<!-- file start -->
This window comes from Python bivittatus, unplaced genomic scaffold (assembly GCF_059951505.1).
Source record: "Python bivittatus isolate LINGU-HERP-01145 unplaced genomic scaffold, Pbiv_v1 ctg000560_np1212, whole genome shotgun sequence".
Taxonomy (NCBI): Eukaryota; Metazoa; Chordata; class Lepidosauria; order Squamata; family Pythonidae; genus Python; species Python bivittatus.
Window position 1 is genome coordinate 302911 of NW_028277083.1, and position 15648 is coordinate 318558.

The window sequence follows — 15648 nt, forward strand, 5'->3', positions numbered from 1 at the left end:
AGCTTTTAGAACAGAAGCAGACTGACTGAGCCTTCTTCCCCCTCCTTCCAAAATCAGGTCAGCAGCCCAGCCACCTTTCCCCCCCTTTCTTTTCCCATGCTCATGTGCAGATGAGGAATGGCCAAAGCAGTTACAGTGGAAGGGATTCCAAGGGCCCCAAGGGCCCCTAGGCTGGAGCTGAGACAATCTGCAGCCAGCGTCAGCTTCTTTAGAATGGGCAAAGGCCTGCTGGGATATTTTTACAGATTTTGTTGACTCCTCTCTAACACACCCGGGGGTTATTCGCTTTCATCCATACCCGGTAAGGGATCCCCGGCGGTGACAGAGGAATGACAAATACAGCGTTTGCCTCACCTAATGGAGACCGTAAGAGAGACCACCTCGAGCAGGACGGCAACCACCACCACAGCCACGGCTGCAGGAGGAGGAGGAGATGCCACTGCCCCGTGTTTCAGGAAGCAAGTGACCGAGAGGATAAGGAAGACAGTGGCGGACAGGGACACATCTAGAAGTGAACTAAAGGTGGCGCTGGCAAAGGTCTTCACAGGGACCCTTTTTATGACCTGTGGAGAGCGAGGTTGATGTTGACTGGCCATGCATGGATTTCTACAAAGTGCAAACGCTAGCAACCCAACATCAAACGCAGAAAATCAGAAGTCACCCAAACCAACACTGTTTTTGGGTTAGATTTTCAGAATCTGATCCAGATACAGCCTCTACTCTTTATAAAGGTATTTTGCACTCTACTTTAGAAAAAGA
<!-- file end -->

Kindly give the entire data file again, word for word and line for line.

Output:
This window comes from Python bivittatus, unplaced genomic scaffold (assembly GCF_059951505.1).
Source record: "Python bivittatus isolate LINGU-HERP-01145 unplaced genomic scaffold, Pbiv_v1 ctg000560_np1212, whole genome shotgun sequence".
Taxonomy (NCBI): Eukaryota; Metazoa; Chordata; class Lepidosauria; order Squamata; family Pythonidae; genus Python; species Python bivittatus.
Window position 1 is genome coordinate 302911 of NW_028277083.1, and position 15648 is coordinate 318558.

The window sequence follows — 15648 nt, forward strand, 5'->3', positions numbered from 1 at the left end:
AGCTTTTAGAACAGAAGCAGACTGACTGAGCCTTCTTCCCCCTCCTTCCAAAATCAGGTCAGCAGCCCAGCCACCTTTCCCCCCCTTTCTTTTCCCATGCTCATGTGCAGATGAGGAATGGCCAAAGCAGTTACAGTGGAAGGGATTCCAAGGGCCCCAAGGGCCCCTAGGCTGGAGCTGAGACAATCTGCAGCCAGCGTCAGCTTCTTTAGAATGGGCAAAGGCCTGCTGGGATATTTTTACAGATTTTGTTGACTCCTCTCTAACACACCCGGGGGTTATTCGCTTTCATCCATACCCGGTAAGGGATCCCCGGCGGTGACAGAGGAATGACAAATACAGCGTTTGCCTCACCTAATGGAGACCGTAAGAGAGACCACCTCGAGCAGGACGGCAACCACCACCACAGCCACGGCTGCAGGAGGAGGAGGAGATGCCACTGCCCCGTGTTTCAGGAAGCAAGTGACCGAGAGGATAAGGAAGACAGTGGCGGACAGGGACACATCTAGAAGTGAACTAAAGGTGGCGCTGGCAAAGGTCTTCACAGGGACCCTTTTTATGACCTGTGGAGAGCGAGGTTGATGTTGACTGGCCATGCATGGATTTCTACAAAGTGCAAACGCTAGCAACCCAACATCAAACGCAGAAAATCAGAAGTCACCCAAACCAACACTGTTTTTGGGTTAGATTTTCAGAATCTGATCCAGATACAGCCTCTACTCTTTATAAAGGTATTTTGCACTCTACTTTAGAAAAAGA